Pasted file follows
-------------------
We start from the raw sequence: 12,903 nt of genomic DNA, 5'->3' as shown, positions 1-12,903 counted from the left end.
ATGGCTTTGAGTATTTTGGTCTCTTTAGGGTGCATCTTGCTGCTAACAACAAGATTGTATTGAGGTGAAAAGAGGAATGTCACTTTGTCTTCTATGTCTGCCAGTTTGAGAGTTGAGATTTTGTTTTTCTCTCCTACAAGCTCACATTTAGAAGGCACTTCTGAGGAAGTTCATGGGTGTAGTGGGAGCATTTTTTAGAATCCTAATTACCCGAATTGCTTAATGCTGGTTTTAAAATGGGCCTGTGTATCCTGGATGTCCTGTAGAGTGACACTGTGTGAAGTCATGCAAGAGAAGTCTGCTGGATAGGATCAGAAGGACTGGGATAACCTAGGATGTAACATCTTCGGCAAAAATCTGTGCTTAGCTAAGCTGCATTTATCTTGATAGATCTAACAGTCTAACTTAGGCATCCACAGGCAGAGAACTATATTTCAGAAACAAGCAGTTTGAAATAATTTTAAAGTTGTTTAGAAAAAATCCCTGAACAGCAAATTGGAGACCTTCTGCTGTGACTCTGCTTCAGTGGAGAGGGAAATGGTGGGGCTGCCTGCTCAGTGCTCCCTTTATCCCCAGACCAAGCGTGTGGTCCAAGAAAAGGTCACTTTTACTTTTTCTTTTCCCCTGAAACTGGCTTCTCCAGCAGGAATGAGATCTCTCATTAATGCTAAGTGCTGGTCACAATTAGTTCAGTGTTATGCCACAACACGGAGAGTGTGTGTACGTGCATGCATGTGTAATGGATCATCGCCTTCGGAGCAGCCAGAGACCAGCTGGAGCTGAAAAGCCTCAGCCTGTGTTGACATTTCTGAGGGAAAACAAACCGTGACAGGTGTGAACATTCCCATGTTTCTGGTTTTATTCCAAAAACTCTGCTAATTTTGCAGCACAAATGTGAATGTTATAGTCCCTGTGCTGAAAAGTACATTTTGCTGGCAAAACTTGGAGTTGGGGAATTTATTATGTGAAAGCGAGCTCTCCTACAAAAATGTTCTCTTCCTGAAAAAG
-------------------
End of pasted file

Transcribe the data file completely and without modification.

We start from the raw sequence: 12,903 nt of genomic DNA, 5'->3' as shown, positions 1-12,903 counted from the left end.
ATGGCTTTGAGTATTTTGGTCTCTTTAGGGTGCATCTTGCTGCTAACAACAAGATTGTATTGAGGTGAAAAGAGGAATGTCACTTTGTCTTCTATGTCTGCCAGTTTGAGAGTTGAGATTTTGTTTTTCTCTCCTACAAGCTCACATTTAGAAGGCACTTCTGAGGAAGTTCATGGGTGTAGTGGGAGCATTTTTTAGAATCCTAATTACCCGAATTGCTTAATGCTGGTTTTAAAATGGGCCTGTGTATCCTGGATGTCCTGTAGAGTGACACTGTGTGAAGTCATGCAAGAGAAGTCTGCTGGATAGGATCAGAAGGACTGGGATAACCTAGGATGTAACATCTTCGGCAAAAATCTGTGCTTAGCTAAGCTGCATTTATCTTGATAGATCTAACAGTCTAACTTAGGCATCCACAGGCAGAGAACTATATTTCAGAAACAAGCAGTTTGAAATAATTTTAAAGTTGTTTAGAAAAAATCCCTGAACAGCAAATTGGAGACCTTCTGCTGTGACTCTGCTTCAGTGGAGAGGGAAATGGTGGGGCTGCCTGCTCAGTGCTCCCTTTATCCCCAGACCAAGCGTGTGGTCCAAGAAAAGGTCACTTTTACTTTTTCTTTTCCCCTGAAACTGGCTTCTCCAGCAGGAATGAGATCTCTCATTAATGCTAAGTGCTGGTCACAATTAGTTCAGTGTTATGCCACAACACGGAGAGTGTGTGTACGTGCATGCATGTGTAATGGATCATCGCCTTCGGAGCAGCCAGAGACCAGCTGGAGCTGAAAAGCCTCAGCCTGTGTTGACATTTCTGAGGGAAAACAAACCGTGACAGGTGTGAACATTCCCATGTTTCTGGTTTTATTCCAAAAACTCTGCTAATTTTGCAGCACAAATGTGAATGTTATAGTCCCTGTGCTGAAAAGTACATTTTGCTGGCAAAACTTGGAGTTGGGGAATTTATTATGTGAAAGCGAGCTCTCCTACAAAAATGTTCTCTTCCTGAAAAAG